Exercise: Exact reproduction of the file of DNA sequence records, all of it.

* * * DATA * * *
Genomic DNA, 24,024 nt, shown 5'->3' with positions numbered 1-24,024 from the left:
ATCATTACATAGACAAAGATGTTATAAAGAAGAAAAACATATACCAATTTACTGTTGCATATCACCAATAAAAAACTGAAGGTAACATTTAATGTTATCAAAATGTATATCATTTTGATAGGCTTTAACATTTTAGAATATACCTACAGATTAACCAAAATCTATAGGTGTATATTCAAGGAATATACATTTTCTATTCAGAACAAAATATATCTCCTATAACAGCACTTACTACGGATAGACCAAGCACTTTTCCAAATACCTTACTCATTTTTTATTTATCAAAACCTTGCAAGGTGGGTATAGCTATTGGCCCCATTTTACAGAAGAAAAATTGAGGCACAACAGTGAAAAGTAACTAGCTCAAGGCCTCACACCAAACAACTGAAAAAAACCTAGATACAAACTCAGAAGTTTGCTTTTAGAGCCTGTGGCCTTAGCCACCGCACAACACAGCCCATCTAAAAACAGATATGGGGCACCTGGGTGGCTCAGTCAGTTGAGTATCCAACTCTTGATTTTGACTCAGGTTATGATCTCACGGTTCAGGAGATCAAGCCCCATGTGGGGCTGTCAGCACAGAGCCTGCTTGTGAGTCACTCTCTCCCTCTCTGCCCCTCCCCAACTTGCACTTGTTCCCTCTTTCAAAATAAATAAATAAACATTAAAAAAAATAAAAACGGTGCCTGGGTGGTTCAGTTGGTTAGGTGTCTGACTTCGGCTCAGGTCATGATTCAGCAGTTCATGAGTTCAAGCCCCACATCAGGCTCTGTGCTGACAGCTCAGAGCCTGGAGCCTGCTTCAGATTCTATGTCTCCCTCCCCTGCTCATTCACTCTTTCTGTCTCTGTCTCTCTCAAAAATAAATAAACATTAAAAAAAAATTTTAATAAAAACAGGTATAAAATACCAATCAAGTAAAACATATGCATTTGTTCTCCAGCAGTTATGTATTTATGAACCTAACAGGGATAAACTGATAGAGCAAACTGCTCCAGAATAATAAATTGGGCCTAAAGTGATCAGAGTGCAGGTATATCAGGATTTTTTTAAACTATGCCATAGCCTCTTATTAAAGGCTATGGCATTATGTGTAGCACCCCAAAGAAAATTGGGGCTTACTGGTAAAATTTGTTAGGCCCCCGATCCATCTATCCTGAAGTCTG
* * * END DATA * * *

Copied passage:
Genomic DNA, 24,024 nt, shown 5'->3' with positions numbered 1-24,024 from the left:
ATCATTACATAGACAAAGATGTTATAAAGAAGAAAAACATATACCAATTTACTGTTGCATATCACCAATAAAAAACTGAAGGTAACATTTAATGTTATCAAAATGTATATCATTTTGATAGGCTTTAACATTTTAGAATATACCTACAGATTAACCAAAATCTATAGGTGTATATTCAAGGAATATACATTTTCTATTCAGAACAAAATATATCTCCTATAACAGCACTTACTACGGATAGACCAAGCACTTTTCCAAATACCTTACTCATTTTTTATTTATCAAAACCTTGCAAGGTGGGTATAGCTATTGGCCCCATTTTACAGAAGAAAAATTGAGGCACAACAGTGAAAAGTAACTAGCTCAAGGCCTCACACCAAACAACTGAAAAAAACCTAGATACAAACTCAGAAGTTTGCTTTTAGAGCCTGTGGCCTTAGCCACCGCACAACACAGCCCATCTAAAAACAGATATGGGGCACCTGGGTGGCTCAGTCAGTTGAGTATCCAACTCTTGATTTTGACTCAGGTTATGATCTCACGGTTCAGGAGATCAAGCCCCATGTGGGGCTGTCAGCACAGAGCCTGCTTGTGAGTCACTCTCTCCCTCTCTGCCCCTCCCCAACTTGCACTTGTTCCCTCTTTCAAAATAAATAAATAAACATTAAAAAAAATAAAAACGGTGCCTGGGTGGTTCAGTTGGTTAGGTGTCTGACTTCGGCTCAGGTCATGATTCAGCAGTTCATGAGTTCAAGCCCCACATCAGGCTCTGTGCTGACAGCTCAGAGCCTGGAGCCTGCTTCAGATTCTATGTCTCCCTCCCCTGCTCATTCACTCTTTCTGTCTCTGTCTCTCTCAAAAATAAATAAACATTAAAAAAAAATTTTAATAAAAACAGGTATAAAATACCAATCAAGTAAAACATATGCATTTGTTCTCCAGCAGTTATGTATTTATGAACCTAACAGGGATAAACTGATAGAGCAAACTGCTCCAGAATAATAAATTGGGCCTAAAGTGATCAGAGTGCAGGTATATCAGGATTTTTTTAAACTATGCCATAGCCTCTTATTAAAGGCTATGGCATTATGTGTAGCACCCCAAAGAAAATTGGGGCTTACTGGTAAAATTTGTTAGGCCCCCGATCCATCTATCCTGAAGTCTG